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by Abigail Van Buren

DEAR ABBY: For several years, a group of ladies at work have held fundraisers so they could participate in cancer charity walks. We have all donated willingly, but someone recently pointed out something disturbing.

Every year, this group travels to a different location for the walk, using the funds they have raised for the charity. There is a walk within driving distance. The funds they raise could be donated to the cause instead of spent on flights, hotels, meals, etc. One of them commented that they "might as well get something out of it."

Are we wrong to feel this is not a good thing? Someone said we're paying for their vacation. At this point we are confused about the whole mess. Any comments? -- BAFFLED IN NEW ENGLAND

DEAR BAFFLED: You're not wrong. Any monies raised the way these "ladies" have done should have been donated to cancer research. The comment your co-worker made to you was revealing. What you have described sounds like fraud. What those women should have "gotten out of it" was the satisfaction of knowing they were doing something for a worthy cause. This would not include treating themselves to a group vacation. If you continue to support this effort, the check(s) should be made payable to the charity.

DEAR ABBY: Are there any rules of etiquette involving unwanted guests at funerals? While I have many loved ones and friends, I have also made a few enemies in my life. I have made clear to my husband that I do not want "certain people" to be allowed to attend my funeral when I die.

I have always found it distasteful when folks show up at funerals for someone they disliked or didn't know well. It ruins it for those who really did love the deceased. I do not want my enemies trying to make themselves feel better by showing up and pretending they cared.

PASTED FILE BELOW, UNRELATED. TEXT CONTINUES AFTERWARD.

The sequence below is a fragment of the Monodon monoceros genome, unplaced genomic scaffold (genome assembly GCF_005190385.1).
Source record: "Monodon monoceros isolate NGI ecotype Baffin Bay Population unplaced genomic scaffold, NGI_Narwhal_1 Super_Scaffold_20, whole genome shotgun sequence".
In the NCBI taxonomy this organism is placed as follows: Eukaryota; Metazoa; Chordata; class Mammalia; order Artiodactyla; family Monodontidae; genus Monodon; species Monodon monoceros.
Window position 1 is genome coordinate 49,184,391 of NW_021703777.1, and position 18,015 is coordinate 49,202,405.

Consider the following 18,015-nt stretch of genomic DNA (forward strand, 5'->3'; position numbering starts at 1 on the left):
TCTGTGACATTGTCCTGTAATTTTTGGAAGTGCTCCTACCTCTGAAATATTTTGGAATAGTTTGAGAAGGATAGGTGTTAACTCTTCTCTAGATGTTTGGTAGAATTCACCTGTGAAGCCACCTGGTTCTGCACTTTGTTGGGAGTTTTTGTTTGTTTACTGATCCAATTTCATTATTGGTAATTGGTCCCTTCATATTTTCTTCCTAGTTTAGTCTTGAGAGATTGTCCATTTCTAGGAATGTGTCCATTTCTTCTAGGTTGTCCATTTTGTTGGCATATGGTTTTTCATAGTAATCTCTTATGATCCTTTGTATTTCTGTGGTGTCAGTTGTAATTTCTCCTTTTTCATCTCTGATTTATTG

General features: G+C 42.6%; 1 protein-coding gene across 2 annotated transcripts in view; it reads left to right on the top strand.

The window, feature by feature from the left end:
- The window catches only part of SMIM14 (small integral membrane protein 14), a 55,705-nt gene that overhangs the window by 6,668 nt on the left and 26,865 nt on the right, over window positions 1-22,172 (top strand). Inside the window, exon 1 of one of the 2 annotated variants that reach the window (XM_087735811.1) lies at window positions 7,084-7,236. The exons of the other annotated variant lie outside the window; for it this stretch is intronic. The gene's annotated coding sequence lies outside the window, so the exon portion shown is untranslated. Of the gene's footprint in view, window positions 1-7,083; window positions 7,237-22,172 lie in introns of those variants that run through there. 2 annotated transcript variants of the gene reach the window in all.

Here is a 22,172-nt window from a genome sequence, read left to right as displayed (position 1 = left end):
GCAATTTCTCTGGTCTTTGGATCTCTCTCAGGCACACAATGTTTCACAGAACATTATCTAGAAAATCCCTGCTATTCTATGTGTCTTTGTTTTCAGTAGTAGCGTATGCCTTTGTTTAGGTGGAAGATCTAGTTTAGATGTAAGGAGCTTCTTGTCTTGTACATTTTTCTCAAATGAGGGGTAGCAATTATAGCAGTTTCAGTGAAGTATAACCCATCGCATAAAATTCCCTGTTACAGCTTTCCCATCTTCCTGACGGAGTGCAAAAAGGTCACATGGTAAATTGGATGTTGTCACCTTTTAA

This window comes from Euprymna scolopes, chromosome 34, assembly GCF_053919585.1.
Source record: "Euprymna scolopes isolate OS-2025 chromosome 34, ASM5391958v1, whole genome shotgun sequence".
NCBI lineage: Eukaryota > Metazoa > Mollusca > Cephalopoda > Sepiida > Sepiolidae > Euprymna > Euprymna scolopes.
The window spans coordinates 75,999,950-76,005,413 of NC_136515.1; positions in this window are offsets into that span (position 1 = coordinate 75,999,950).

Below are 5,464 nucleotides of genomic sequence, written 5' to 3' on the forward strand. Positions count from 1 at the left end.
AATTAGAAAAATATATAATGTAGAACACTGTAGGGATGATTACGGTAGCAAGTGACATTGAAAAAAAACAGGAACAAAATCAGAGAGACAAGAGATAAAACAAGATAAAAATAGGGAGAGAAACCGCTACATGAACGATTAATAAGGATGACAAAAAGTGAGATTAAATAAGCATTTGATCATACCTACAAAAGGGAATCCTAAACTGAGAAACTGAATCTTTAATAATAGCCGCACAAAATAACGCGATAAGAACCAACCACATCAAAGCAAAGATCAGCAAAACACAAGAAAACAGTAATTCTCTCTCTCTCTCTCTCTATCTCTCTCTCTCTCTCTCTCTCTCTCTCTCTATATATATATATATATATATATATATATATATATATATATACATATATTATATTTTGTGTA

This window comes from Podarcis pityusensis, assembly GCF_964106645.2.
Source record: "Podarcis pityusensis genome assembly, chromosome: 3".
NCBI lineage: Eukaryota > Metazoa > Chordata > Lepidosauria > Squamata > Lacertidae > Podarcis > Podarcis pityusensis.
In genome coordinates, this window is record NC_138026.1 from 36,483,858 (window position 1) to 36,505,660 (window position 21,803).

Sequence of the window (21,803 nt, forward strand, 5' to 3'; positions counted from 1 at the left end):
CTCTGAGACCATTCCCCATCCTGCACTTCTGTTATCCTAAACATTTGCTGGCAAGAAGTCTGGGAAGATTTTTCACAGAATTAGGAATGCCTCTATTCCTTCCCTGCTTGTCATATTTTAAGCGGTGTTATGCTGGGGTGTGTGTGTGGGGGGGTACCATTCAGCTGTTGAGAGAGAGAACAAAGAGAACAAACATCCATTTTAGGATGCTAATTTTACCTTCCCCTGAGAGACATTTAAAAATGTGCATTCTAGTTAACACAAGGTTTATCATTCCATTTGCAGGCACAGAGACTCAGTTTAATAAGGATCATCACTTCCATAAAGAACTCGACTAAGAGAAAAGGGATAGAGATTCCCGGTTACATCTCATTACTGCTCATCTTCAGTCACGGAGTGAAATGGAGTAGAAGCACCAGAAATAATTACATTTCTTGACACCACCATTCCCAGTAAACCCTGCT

My husband is against the idea. I made him promise that he'd do this for me because, even though I'll be dead and may not care then, I do care very much now.

P.S. My husband wants to know how one would keep people away from a funeral in the first place. -- PLANNIN' AHEAD IN SODDY-DAISY, TENN.

DEAR PLANNIN': Let's hold a good thought that you'll be around for a long, long time and outlive your enemies. However, if that doesn't happen, a way to ensure that only those you want to attend your funeral will be there is to make it "invitation only." And when your death is announced in the newspaper, it should be stated that the service will be private.

DEAR ABBY: I have been seeing the same gynecologist for eight years. I trust her with my health and my privacy. She recently moved to a new practice and I would like to follow her. My problem is the wife of one of my co-workers is an employee in the new office, and I'm worried that patient confidentiality may not extend to "pillow talk." How do I handle this delicate situation? -- VALUES MY PRIVACY IN SOUTH CAROLINA

DEAR VALUES: Handle it by having a frank talk with your gynecologist, explaining that one of your co-workers is married to an employee in the new office, and asking her how she plans to guarantee your privacy. Explain that you would like to remain her patient, but that this has raised a red flag for you.

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